by Rebecca Silverman,
How would you rate episode 12 of
School Babysitters ?
There really was no easy way to end this series. In part that's because it was open-ended from the start, with plot points being about each step of the boys' development as characters and people, learning to trust others and to cope with their initial grief. It was a good choice for the series as a whole, because it takes into account the realistic growth of Kotaro and Ryuichi, as well as the chairwoman slowly opening up. Had School Babysitters simply piled on the angst and left that character development for a last episode of melodrama, it wouldn't have been nearly as fun or effective. But it does leave the show with a predicament in terms of picking a good stopping point.
Using the boys' first Christmas with the chairwoman and Saikawa largely works, although I have to admit that I don't really dig Christmas episodes. School Babysitters does a credible job of showing Ryuichi try to provide what his deceased father used to give Kotaro, rather than indulging generic feelings about the holiday itself, which makes the whole thing more palatable. Kotaro is caught up in the idea of Santa Claus, and Ryuichi wants him to have the whole experience just like their dad gave him. The problem is that he's not sure how to pull it off, especially since both Saikawa and the chairwoman aren't around to distract his brother. Ultimately this goes farther than just trying to find time to put on a red costume – it comes back to him being fearful of offending the chairwoman and ending up with no place to call home. Even though she's never implied that to be a possibility, even at her crabbiest, he's still suffering from feelings of betrayal and abandonment caused by his parents' deaths, so he's not comfortable doing anything that might possibly constitute “annoying” his new grandmother. In his mind, it's just safer to provide as much for Kotaro by himself as he can. That way, they'll still be welcome in the house.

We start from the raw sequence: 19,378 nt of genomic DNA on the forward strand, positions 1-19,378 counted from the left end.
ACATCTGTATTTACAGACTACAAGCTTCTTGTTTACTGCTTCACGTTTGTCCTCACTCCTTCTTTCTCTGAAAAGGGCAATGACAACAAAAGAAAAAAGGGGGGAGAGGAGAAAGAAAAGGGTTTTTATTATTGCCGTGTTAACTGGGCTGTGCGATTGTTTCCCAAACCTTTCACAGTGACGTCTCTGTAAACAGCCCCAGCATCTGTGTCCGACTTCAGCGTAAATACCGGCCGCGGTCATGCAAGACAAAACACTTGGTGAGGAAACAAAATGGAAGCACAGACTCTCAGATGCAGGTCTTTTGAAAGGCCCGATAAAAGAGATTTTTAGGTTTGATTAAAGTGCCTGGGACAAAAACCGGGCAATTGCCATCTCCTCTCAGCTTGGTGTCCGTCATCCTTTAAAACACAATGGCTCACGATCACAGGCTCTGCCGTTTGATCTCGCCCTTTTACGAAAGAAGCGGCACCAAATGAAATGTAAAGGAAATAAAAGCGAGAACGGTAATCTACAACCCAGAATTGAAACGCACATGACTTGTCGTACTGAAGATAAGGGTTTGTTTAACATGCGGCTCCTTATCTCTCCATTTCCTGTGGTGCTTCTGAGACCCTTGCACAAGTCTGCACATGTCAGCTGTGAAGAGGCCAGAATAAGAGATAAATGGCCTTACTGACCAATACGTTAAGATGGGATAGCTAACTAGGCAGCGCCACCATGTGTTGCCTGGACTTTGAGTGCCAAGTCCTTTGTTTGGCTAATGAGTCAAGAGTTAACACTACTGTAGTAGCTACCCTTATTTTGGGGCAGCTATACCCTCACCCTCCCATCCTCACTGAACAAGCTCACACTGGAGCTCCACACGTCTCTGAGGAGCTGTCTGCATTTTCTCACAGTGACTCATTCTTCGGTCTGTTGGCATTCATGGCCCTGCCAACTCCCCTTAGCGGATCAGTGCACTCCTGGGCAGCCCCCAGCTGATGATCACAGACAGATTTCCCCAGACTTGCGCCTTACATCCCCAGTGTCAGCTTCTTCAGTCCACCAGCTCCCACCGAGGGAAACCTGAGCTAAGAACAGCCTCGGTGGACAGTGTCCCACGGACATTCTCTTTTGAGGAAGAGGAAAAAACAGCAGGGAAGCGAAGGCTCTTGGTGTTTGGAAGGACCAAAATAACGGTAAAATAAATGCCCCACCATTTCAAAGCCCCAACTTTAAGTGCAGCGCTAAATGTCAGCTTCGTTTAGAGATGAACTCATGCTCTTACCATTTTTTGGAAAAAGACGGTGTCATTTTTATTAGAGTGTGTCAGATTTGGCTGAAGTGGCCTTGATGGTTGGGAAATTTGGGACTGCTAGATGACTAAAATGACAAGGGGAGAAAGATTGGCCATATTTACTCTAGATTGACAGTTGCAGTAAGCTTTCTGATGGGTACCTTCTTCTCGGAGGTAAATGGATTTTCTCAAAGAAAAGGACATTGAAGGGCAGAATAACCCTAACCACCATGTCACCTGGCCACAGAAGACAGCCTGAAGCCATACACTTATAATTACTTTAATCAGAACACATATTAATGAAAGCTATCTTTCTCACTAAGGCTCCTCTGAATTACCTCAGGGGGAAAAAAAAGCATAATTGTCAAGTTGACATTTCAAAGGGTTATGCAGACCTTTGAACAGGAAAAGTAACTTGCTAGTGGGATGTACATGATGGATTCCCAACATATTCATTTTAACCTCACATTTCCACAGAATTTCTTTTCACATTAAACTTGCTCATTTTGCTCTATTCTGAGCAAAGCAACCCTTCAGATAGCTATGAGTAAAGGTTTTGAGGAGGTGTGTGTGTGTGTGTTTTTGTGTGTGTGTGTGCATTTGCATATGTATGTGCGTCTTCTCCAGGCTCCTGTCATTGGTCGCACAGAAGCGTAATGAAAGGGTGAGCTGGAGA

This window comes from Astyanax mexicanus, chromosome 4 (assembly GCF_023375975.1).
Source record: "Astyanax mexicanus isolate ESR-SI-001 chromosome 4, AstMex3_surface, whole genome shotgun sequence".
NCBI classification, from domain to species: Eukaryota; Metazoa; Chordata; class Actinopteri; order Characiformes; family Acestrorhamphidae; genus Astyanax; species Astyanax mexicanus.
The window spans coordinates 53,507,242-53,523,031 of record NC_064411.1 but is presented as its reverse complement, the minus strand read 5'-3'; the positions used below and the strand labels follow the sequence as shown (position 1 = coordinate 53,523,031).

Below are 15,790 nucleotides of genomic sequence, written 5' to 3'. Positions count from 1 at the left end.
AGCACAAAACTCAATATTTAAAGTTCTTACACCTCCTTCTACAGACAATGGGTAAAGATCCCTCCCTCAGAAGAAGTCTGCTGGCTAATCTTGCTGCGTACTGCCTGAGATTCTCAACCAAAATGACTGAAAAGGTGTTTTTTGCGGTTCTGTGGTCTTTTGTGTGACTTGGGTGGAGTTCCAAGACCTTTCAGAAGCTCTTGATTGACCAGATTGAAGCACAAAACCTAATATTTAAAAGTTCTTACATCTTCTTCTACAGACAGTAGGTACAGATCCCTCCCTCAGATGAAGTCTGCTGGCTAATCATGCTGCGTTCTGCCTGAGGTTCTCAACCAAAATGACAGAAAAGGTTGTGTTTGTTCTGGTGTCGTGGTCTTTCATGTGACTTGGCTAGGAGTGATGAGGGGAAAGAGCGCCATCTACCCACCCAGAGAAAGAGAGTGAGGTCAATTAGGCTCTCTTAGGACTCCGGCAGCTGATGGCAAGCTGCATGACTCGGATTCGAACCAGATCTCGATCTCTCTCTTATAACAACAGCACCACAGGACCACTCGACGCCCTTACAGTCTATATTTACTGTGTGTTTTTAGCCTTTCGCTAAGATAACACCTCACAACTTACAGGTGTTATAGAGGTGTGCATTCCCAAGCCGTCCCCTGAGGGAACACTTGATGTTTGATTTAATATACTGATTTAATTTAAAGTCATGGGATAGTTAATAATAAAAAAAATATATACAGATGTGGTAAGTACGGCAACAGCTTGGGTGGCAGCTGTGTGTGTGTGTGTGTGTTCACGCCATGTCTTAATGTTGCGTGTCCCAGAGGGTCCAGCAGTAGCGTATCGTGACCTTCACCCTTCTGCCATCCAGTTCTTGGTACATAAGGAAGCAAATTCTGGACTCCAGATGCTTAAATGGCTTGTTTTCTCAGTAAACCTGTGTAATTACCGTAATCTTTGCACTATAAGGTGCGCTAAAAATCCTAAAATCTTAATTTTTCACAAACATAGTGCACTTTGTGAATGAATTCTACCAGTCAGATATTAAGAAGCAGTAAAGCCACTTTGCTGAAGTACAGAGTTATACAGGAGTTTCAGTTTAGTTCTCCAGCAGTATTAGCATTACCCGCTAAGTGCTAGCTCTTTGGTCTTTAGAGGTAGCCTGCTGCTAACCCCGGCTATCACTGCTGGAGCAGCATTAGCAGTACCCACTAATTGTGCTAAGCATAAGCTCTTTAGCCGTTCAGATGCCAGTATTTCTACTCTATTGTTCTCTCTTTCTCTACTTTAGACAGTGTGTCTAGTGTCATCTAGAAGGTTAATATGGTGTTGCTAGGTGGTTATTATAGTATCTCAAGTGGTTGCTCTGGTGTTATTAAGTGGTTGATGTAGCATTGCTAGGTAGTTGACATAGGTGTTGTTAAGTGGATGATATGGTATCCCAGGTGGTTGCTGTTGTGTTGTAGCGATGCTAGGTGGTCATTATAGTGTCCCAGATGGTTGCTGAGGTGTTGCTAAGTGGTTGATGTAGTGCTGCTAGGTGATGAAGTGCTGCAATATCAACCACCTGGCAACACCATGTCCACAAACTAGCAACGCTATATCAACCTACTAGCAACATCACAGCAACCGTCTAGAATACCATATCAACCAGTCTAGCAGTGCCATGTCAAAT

Perhaps the chairwoman isn't fully aware of how much Ryuichi has internalized this self-imposed message. Kamitani proves himself to be a good friend by cluing her in through a confrontation I'd love to have seen, but she's definitely been realizing on her own that Ryuichi may be taking her directive to care for the kids a little too seriously. That's why in the first half of the episode, Ryu gets to go to the movies with his buddies from class while Saikawa takes care of Kotaro – the chairwoman's given him explicit instructions that Ryuichi must be allowed to foster friendships with kids his own age. She may also be starting to understand just how much of a gap the boys are filling in her own life. When she comes home to find Kotaro and Saikawa in the library that belonged to her late son and daughter-in-law, her first reaction is a sudden feeling like she's gotten some part of her lost children back again. Not that she'll ever admit it, but she's getting just as much out of having Ryuichi and Kotaro in her life as they are.
And sadly, that's it for School Babysitters. The anime adaptation ends here, with Saikawa under the mistaken impression that playing with a toddler is like playing with a kitten or puppy, and before Kotaro can more fully explore the library and find even more inappropriate things to read. Hopefully someone will license the manga, because there's obviously a lot more to learn about this group, and it's been an absolute delight getting to know them. School Babysitters never faltered in showing both the wonderful and disgusting aspects of toddlers. It managed to be funny, heartwarming, gross, and charming all at the same time. Even if we're not around to see it, the series leads us to believe that Ryuichi and Kotaro will grow up well.
School Babysitters is currently streaming on Crunchyroll.
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